Report no: 2012: 04
The Norwegian Scientific Committee on Food Safety (VKM) has performed a health risk assessment of zearalenone from breakfast cereals, and concluded that the exposure is of minimal health risk to Norwegian children.
The evaluation of zearalenone exposure, based on Norwegian consumption data of high-fibre breakfast cereals among Norwegian 2-, 4-, 9- and 13-year-olds and European occurrence data of zearalenone, indicated that the current exposure among mean and high consumers is well below the tolerable daily intake (TDI) for all age groups of children.
Zearalenone is a mycotoxin produced by Fusarium species, which may invade crops in the field, and can, after crop harvesting, be detected in grain and grain products.
In EU, the current maximum level of zearalenone in breakfast cereals, except maize-based, is under discussion for a potential increase. In this connection, the Norwegian Food Safety Authority requested VKM to assess the exposure of Norwegian children to zearalenone from food, including different exposure scenarios of zearalenone maximum levels in breakfast cereals:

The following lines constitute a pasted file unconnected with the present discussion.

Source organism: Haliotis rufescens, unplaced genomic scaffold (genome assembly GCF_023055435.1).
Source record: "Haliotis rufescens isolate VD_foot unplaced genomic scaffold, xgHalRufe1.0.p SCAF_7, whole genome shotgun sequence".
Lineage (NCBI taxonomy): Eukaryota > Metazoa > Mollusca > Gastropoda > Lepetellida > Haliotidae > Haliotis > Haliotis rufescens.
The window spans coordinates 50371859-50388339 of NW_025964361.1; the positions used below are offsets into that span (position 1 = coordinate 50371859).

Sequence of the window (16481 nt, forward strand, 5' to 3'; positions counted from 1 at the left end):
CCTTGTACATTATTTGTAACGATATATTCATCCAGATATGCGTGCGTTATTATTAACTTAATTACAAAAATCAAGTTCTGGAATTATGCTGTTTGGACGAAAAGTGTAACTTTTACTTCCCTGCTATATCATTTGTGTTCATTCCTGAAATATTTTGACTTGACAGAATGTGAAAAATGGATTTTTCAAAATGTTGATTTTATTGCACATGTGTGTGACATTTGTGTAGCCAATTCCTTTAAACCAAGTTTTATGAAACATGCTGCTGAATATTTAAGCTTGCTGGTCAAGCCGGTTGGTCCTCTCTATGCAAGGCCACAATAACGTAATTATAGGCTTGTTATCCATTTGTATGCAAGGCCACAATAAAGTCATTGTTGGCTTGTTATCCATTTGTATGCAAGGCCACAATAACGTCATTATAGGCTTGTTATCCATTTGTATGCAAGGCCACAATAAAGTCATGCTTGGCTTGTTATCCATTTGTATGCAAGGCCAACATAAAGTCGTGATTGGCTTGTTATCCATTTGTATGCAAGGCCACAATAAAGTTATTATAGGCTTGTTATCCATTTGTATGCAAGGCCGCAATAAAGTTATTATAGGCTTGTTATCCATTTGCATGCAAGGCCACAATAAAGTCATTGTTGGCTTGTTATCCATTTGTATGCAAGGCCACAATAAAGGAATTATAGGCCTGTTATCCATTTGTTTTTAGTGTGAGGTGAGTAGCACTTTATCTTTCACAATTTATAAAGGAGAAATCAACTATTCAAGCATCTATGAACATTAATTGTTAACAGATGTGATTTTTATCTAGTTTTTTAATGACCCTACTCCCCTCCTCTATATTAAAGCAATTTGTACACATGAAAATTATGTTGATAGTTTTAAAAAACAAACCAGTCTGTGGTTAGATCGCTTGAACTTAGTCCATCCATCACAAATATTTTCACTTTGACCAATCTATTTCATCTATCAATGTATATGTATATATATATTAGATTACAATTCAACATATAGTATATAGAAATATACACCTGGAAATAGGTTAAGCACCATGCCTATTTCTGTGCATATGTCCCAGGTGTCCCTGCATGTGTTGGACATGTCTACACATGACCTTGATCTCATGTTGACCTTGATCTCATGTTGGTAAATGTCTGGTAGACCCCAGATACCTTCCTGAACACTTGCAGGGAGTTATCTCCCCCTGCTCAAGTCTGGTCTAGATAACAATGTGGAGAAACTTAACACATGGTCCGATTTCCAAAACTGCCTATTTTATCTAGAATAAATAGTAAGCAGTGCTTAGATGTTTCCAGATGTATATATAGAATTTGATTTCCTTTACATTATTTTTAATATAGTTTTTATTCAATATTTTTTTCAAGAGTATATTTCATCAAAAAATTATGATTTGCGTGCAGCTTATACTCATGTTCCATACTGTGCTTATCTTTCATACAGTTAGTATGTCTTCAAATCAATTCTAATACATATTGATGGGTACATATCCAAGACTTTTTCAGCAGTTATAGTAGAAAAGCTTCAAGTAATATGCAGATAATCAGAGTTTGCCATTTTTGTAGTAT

A long-term exposure scenario considering a 3-fold increase in the current mean zearalenone concentration indicated that the exposure would probably be well below the TDI for all age groups of Norwegian children, including high consumers of breakfast cereals.
The short-term exposure scenarios among Norwegian children were based on the presumptions that the zearalenone concentration is equal to, double or triple the current maximum level (50µg/kg in breakfast cereals). The presumptions imply significantly higher concentration of zearalenone than the current occurrence data show.
VKMs calculations indicated that at a zearalenone concentration equal to the current maximum level, exposure from breakfast cereals would slightly exceed the TDI only among 4-year-old high consumers.
If the concentrations of zearalenone in breakfast cereals are double or triple the current maximum level, VKMs calculations indicated that all high consumers among Norwegian children would exceed the TDI. However, the TDI has been set for long-term exposure and does not apply directly for short-term exposure.